Shirley Valentine – Review

Shirley Valentine

February 28 – March 18, 2012

Max Bell Theatre

Nicola Cavendish has said the reason she’s played Shirley Valentine on the stage for 22 years is because she keeps getting asked. Always hesitant at first, she ultimately gives in and says yes due to her belief that the play is an important piece of theatre with a crucial message for us all – namely to live your life to the fullest. I’ll agree that the message, clichéd though it may be, is not a bad thing to be reminded of. To the notion that Shirley Valentine can be considered a significant piece of the theatrical cannon, well once I finish snickering I will try to keep my inner snob in check and graciously say that I don’t think so. What Shirley Valentine can be called is a crowd-pleasing, albeit at times painfully dated dramedy that doesn’t ask its audience to think too hard before it laughs or reflect too deeply on the poignant moments.

Yet despite any reservations about the play’s weight or the need to keep telling this outmoded tale, there is no arguing that the one woman in this one-woman show is marvelous. Nicola Cavendish as Shirley Valentine, a 46-year old Manchester housewife and mother of two who finds herself lost in her marriage and removed from the happy girl she once was, breathes extraordinary humanity into the character. Whether she is horsing about with the funny bits or reflecting on the more difficult periods of her life, Cavendish gives us a Shirley that is both delightfully rowdy and touchingly personal.  You just can’t help but care for her and root for her awakening even if the circumstances make you bristle.

Written in 1986 by Willy Russell (of Educating Rita and Blood Brothers fame) the narrative tick that drives the play is Shirley’s propensity to talk out loud to herself. Well, actually to inanimate object such as the wall of her kitchen. It is in this way that the audience learns of Shirley’s dissatisfaction with her life, her inattentive and unloving husband Joe and her get out of jail card in the form of a paid ticket to Greece for a girl’s holiday with her  best friend “the feminist”  Jane. Without telling her husband, Shirley takes off to the island of Corfu, is quickly dumped by Jane for a fellow and is left on her own to have a quick affair with a local charmer and eventually discover who she once was and still is. Cue the follow your dreams and take ownership of your life music.

And this is where the problems with Shirley Valentine start. In theme it is certainly not unique. Plays about following your path and what happens when you don’t are plenty. Classics such as Chekov’s Three Sisters, sappy heart-warmers such as Tuesdays with Morrie and even musical stabs such as Billy Elliot all tackle the dream fulfillment genre. So why do we need to be fed this message again in the form of Shirley Valentine?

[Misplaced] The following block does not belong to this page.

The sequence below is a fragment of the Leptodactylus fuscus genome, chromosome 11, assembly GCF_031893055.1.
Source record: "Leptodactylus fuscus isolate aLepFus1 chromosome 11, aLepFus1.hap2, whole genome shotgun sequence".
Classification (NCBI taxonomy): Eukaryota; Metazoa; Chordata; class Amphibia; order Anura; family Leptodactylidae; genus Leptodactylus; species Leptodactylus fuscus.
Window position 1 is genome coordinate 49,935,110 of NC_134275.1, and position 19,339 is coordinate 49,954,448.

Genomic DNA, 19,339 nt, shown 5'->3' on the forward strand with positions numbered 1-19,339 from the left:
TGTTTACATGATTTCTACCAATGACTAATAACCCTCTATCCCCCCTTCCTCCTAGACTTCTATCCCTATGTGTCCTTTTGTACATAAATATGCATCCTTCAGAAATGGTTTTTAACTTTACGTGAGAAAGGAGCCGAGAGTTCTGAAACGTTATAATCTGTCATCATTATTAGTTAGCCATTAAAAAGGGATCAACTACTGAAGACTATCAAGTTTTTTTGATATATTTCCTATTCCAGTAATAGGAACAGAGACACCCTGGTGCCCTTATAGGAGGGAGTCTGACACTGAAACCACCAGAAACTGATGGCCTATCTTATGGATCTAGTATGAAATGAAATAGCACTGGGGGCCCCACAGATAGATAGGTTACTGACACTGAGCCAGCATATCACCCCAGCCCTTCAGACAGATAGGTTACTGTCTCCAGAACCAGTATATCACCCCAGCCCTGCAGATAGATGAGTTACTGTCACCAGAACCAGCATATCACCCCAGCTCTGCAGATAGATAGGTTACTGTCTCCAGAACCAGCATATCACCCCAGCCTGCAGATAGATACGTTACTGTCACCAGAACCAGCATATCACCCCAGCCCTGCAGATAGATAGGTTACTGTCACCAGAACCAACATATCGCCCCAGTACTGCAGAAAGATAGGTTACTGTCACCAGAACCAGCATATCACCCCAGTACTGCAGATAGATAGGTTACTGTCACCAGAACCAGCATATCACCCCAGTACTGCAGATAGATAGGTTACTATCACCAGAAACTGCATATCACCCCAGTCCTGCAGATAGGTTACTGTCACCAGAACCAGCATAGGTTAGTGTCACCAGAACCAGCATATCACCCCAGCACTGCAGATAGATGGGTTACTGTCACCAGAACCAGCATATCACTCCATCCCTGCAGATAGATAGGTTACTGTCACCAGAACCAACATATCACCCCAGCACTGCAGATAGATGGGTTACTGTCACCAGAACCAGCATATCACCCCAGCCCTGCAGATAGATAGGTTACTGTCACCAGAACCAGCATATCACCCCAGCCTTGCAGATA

If Director Roy Surette had modernized the play and given Shirley relevance for today’s audience, it could be argued that yes, the play does have something new to say. But instead we get the terribly dated story where a 46-year-old woman is considered old and out to pasture and a narrative that plays any mention of sex by Shirley as a punch line. Sure audiences will laugh when a comedic “middle-aged” housewife says “I think sex is like supermarkets, you know, overrated. Just a lot of pushing and shoving and you still come out with very little at the end.” After all, it’s this kind of humor that keeps sitcoms in the ratings on mainstream TV. And I’m certainly not knocking the right to have a good light-fun evening in the theatre. But when it comes to Shirley Valentine for a modern audience, it feels uncomfortably like we are laughing not with her, but at her as a kind of silly bird mascot for a time thankfully gone by.

Could you go and enjoy this play for Cavendish’s terrific performance and easy laughs with all thoughts of relevance or theatrical challenge be dammed? Sure – there were certainly enough people doing just that on the night I was there. But should you also question Theatre Calgary’s decision to dust off a has-been play and do nothing new to challenge and intrigue the audience? Absolutely!


For the guys – Do you like sitcoms? Do you like sitcoms where non-threatening women poke fun at male stereotypes? Do you like an easy night in the theatre? MAYBE SEE IT

For the girls – You will either see Shirley as a very funny role model for women on how to regain yourself or an amusing flashback that doesn’t hold importance by today’s standards. MAYBE SEE IT

For the occasional theater goer – Cavendish is fantastic, the laughs are plenty and although it is a one-woman show there is a distinct storyline that is easy and enjoyable to follow. SEE IT

For the theater junkie – Despite a great performance, the story is tired and offers nothing new. Good news is that I hear Cavendish will be retiring the role shortly and hopefully will be in town with another more interesting play sometime soon. SKIP IT

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